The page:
Sum[2 * Ei * (-xi^k)]

If you substitute the value of Ei, multiply the -xik term through, and add the As separately you get:


As usual, this looks pretty messy, but if you look closely you'll see that most of the terms are values that you can calculate using the xi and yi values. For example, the first term is simply the sum of the products of the yi values and the xi values raised to the kth power. The next term is A0 times the sum of the xi values raised to the kth power. Because the yi and xi values are all known, this equation is the same as the following for a particular set of constants S:


This is a relatively simple equation with d + 1 unknowns A0, A1, ..., Ad.

When you take the partial derivatives for the other values of k as k varies from 0 to d, you get d + 1 equations with d + 1 unknowns, and you can solve for the unknowns.

Linear least squares is a specific case where d = 1 and it's easy to solve the equations. For the more general case, you need to use a more general method such as Gaussian elimination. The example Solve a system of equations with Gaussian elimination in VB .NET explains how Gaussian elimination works, but for now assume you have code that can perform Gaussian elimination to solve for the As.

The following code shows how the example program finds polynomial least squares coefficients.

' Find the least squares linear fit.
Public Function FindPolynomialLeastSquaresFit(ByVal points _
    As List(Of PointF), ByVal degree As Integer) As List(Of _
    ' Allocate space for (degree + 1) equations with 
    ' (degree + 2) terms each (including the constant term).
    Dim coeffs(degree, degree + 1) As Double

    ' Calculate the coefficients for the equations.
    For j As Integer = 0 To degree
        ' Calculate the coefficients for the jth equation.

        ' Calculate the constant term for this equation.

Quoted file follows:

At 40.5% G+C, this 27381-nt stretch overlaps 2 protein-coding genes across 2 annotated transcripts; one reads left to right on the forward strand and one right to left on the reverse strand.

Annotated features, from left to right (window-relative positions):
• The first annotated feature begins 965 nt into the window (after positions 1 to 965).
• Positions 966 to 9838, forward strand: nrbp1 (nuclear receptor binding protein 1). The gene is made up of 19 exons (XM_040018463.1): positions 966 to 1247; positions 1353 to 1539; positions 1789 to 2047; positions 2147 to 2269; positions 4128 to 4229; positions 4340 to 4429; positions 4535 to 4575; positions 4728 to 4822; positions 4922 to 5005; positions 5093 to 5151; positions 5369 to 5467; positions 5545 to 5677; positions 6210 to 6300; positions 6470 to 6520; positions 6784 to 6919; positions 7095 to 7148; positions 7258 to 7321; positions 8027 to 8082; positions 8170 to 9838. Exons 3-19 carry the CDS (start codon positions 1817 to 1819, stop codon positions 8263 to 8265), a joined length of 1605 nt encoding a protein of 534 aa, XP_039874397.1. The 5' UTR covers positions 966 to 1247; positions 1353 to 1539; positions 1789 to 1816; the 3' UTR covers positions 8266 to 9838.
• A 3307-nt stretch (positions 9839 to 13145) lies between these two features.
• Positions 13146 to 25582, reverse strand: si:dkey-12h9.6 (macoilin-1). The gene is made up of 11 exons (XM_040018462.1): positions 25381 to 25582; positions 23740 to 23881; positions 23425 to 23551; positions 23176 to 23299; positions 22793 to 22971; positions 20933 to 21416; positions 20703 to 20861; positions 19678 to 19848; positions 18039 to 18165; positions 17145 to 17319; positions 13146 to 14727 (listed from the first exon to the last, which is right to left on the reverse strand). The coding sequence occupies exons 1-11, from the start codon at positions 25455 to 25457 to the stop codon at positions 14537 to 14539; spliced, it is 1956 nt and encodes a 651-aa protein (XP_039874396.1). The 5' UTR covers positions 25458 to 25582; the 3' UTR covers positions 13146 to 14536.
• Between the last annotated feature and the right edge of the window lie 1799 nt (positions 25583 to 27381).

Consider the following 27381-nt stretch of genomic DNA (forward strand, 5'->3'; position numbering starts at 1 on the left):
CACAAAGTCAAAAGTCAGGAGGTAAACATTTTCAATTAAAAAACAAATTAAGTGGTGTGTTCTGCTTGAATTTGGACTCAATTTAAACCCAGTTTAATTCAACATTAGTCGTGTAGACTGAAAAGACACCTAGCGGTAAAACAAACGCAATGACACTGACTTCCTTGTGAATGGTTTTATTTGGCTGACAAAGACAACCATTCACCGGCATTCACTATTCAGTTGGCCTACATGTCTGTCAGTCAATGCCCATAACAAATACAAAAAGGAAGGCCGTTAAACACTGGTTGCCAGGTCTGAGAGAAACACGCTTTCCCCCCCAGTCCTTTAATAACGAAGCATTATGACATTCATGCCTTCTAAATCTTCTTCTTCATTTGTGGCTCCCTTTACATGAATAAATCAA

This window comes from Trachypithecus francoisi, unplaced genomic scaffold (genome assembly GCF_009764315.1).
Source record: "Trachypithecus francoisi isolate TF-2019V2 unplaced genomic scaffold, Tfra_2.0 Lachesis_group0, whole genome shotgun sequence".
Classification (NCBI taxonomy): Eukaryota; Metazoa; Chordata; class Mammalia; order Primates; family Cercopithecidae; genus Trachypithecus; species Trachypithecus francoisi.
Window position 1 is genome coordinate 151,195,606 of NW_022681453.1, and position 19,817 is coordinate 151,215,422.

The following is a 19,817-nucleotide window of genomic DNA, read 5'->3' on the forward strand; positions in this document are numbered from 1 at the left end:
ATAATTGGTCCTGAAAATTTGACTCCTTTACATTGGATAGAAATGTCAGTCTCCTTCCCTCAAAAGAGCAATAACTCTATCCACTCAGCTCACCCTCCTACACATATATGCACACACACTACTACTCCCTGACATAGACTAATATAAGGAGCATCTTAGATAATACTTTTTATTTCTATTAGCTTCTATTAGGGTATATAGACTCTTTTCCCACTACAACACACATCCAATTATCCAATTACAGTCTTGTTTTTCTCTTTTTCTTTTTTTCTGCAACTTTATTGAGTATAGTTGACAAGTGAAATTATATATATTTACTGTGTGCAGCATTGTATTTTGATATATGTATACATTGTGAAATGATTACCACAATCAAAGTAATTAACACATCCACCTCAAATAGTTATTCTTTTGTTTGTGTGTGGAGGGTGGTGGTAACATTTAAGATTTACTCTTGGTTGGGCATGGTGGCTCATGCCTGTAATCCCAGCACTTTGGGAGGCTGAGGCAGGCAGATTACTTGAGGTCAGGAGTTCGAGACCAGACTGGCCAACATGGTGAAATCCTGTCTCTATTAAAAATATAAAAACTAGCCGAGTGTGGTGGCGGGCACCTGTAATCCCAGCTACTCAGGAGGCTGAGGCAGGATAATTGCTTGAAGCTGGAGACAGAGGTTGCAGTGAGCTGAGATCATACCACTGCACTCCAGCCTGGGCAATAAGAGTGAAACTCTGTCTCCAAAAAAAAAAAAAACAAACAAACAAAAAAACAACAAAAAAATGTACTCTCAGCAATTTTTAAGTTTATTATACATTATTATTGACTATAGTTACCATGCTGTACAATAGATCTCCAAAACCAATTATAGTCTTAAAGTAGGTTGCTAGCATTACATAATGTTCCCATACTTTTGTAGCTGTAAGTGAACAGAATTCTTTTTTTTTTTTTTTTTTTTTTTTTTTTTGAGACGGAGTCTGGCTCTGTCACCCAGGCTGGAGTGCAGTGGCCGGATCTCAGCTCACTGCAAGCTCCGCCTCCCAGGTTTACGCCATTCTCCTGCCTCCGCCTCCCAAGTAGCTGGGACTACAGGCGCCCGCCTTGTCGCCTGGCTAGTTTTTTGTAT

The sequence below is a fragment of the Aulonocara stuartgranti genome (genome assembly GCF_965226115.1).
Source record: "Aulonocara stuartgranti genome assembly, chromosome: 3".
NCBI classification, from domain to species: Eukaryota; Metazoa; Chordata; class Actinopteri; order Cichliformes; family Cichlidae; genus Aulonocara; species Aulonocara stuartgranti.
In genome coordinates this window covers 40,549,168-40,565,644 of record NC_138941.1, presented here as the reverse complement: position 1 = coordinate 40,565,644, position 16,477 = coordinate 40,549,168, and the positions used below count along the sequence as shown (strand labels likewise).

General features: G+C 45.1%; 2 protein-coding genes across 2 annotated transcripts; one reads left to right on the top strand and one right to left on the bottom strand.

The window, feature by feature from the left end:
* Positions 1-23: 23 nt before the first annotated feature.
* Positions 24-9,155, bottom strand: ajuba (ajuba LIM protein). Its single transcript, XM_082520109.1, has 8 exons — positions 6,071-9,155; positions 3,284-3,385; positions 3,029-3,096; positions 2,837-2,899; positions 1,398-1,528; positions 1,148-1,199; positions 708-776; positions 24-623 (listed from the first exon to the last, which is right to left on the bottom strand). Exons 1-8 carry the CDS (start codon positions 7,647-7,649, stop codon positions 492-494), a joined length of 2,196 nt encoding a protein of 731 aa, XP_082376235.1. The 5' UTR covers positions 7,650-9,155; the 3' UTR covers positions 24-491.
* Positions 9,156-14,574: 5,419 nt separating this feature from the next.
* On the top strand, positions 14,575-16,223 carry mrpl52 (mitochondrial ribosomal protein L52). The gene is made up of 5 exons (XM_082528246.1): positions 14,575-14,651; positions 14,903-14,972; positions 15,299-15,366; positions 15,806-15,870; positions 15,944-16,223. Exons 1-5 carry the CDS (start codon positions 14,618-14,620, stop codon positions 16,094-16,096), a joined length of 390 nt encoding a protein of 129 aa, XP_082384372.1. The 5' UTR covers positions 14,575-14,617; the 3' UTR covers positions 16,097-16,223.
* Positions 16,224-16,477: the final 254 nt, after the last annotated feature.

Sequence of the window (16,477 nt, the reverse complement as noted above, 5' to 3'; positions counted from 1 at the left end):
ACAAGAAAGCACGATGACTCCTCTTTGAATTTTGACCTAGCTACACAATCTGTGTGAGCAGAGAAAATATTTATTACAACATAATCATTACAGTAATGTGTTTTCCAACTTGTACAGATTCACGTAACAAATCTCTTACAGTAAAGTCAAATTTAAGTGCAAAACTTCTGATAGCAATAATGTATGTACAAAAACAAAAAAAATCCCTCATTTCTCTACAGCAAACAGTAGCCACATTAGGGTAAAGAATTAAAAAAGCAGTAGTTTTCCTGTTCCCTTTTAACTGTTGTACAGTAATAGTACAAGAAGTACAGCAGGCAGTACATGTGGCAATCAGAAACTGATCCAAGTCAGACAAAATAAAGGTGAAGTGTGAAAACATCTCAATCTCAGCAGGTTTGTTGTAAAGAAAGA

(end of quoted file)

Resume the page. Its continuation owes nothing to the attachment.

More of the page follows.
coeffs(j, degree + 1) = 0
        For Each pt As PointF In points
            coeffs(j, degree + 1) -= Math.Pow(pt.X, j) * _
        Next pt

        ' Calculate the other coefficients.
        For a_sub As Integer = 0 To degree
            ' Calculate the dth coefficient.
            coeffs(j, a_sub) = 0
            For Each pt As PointF In points
                coeffs(j, a_sub) -= Math.Pow(pt.X, a_sub + _
            Next pt
        Next a_sub
        Next j

    ' Solve the equations.
    Dim answer() As Double = GaussianElimination(coeffs)

    ' Return the result converted into a List(Of Double).
    Return answer.ToList()
End Function

The code simply builds an array holding the coefficients (the Ss in the previous equation) and then calls the GaussianElimination method to find the As. It converts the result from an array into a List(Of Double) for convenience and returns it.

Give the program a try. It's pretty cool!

Tip: Use the smallest degree that makes sense for your problem. If you use a very high degree, the curve will fit the points very closely but it will probably emphasize structure that isn't really there. For example, the picture on the right fits a degree 4 polynomial to points that really should be fit with a degree 2 polynomial.